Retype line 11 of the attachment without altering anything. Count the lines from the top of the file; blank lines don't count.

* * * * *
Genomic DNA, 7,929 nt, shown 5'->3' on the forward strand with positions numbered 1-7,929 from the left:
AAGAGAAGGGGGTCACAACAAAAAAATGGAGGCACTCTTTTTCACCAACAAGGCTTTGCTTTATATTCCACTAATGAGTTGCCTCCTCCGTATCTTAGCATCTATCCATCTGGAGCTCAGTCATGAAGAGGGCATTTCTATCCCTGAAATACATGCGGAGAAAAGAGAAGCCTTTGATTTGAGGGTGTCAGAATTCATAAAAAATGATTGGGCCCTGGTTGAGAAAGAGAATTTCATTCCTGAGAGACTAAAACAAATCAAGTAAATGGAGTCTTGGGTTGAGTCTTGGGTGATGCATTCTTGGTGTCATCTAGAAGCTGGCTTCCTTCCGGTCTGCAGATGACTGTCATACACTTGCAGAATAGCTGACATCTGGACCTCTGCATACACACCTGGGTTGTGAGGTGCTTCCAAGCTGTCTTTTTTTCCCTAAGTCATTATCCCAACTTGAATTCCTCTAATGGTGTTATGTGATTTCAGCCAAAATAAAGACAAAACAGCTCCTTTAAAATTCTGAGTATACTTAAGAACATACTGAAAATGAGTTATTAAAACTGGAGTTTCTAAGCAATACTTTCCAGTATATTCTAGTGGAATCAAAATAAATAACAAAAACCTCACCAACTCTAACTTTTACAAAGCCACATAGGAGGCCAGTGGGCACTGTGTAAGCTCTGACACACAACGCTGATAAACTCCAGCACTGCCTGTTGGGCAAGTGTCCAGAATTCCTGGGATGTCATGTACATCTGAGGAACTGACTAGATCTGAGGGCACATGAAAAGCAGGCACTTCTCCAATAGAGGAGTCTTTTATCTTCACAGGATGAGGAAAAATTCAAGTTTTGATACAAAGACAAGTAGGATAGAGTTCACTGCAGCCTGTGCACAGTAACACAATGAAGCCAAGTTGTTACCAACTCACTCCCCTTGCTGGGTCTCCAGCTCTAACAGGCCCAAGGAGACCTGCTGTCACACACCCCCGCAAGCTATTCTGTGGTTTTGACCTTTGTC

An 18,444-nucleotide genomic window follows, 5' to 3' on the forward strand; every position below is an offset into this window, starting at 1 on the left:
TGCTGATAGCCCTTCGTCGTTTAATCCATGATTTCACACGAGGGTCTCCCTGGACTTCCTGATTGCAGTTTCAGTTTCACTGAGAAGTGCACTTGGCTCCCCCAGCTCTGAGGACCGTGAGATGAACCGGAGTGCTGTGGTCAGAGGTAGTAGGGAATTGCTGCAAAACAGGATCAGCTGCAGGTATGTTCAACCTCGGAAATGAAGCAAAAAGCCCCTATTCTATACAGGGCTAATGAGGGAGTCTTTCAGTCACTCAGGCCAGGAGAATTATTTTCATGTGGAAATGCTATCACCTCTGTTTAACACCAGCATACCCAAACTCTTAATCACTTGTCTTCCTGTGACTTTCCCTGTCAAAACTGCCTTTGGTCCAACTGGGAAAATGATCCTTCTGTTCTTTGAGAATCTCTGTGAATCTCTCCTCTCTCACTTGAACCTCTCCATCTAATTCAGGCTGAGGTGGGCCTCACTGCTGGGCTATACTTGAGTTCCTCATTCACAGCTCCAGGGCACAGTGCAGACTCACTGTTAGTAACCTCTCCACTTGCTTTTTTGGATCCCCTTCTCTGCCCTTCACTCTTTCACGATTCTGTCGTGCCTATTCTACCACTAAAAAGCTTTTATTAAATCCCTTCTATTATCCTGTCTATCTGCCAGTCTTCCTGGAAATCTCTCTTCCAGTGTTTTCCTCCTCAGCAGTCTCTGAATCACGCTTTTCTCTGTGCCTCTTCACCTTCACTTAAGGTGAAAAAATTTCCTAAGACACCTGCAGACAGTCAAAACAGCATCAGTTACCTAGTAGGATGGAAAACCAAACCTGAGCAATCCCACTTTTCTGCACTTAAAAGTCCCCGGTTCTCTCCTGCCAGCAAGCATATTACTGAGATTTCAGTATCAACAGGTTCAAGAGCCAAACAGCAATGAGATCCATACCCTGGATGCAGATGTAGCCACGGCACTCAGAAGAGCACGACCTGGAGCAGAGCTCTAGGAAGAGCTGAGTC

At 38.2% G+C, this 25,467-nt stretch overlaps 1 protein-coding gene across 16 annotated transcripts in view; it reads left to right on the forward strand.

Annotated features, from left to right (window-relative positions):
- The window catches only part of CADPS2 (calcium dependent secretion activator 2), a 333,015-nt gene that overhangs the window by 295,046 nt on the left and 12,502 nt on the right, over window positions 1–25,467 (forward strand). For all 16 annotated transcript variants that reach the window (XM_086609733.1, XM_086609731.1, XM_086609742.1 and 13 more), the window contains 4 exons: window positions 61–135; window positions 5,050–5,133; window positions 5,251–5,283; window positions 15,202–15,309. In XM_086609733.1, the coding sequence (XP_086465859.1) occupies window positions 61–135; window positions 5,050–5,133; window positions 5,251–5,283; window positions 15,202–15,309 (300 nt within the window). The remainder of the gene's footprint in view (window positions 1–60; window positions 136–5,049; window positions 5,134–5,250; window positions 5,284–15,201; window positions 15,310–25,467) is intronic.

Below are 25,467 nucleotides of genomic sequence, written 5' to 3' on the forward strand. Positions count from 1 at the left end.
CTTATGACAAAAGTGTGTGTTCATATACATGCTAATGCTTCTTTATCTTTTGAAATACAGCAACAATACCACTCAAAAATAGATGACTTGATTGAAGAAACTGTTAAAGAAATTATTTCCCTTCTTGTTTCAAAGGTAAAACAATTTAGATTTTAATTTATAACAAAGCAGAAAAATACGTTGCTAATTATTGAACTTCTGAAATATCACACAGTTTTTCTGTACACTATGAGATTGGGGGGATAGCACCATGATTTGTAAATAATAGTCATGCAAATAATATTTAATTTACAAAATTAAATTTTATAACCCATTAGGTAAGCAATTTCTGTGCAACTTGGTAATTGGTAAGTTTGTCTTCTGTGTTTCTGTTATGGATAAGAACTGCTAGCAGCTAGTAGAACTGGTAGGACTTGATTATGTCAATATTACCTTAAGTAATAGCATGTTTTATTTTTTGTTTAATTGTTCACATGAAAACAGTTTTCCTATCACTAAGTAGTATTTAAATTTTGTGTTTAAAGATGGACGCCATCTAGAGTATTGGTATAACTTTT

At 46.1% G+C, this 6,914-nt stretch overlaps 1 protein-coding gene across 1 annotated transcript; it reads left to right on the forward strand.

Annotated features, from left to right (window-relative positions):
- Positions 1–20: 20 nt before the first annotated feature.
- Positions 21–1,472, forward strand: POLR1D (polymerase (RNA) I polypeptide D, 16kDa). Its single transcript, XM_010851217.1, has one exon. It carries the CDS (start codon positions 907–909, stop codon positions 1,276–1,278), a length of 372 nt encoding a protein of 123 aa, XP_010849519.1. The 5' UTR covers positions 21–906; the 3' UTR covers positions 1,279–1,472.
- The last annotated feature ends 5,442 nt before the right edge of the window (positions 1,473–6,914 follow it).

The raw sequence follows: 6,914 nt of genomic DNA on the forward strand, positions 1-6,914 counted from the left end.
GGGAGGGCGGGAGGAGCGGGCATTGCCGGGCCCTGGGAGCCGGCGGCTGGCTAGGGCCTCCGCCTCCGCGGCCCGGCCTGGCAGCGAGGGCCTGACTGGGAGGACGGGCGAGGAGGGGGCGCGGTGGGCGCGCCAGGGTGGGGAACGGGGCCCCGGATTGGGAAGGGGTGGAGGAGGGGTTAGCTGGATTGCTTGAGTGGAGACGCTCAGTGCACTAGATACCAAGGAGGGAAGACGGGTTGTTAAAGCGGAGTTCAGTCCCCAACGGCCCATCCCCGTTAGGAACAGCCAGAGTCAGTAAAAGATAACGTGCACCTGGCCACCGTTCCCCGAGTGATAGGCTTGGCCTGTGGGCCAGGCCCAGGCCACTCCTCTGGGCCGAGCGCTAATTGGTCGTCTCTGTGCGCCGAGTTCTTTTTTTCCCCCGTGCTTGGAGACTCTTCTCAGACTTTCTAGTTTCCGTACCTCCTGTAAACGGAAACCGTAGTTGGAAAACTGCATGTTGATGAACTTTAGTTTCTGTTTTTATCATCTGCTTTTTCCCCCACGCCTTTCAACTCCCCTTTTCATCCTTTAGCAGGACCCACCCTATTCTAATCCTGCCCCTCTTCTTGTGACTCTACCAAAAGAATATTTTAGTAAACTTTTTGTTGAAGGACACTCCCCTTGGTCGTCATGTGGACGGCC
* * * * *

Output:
Annotated features, from left to right (window-relative positions):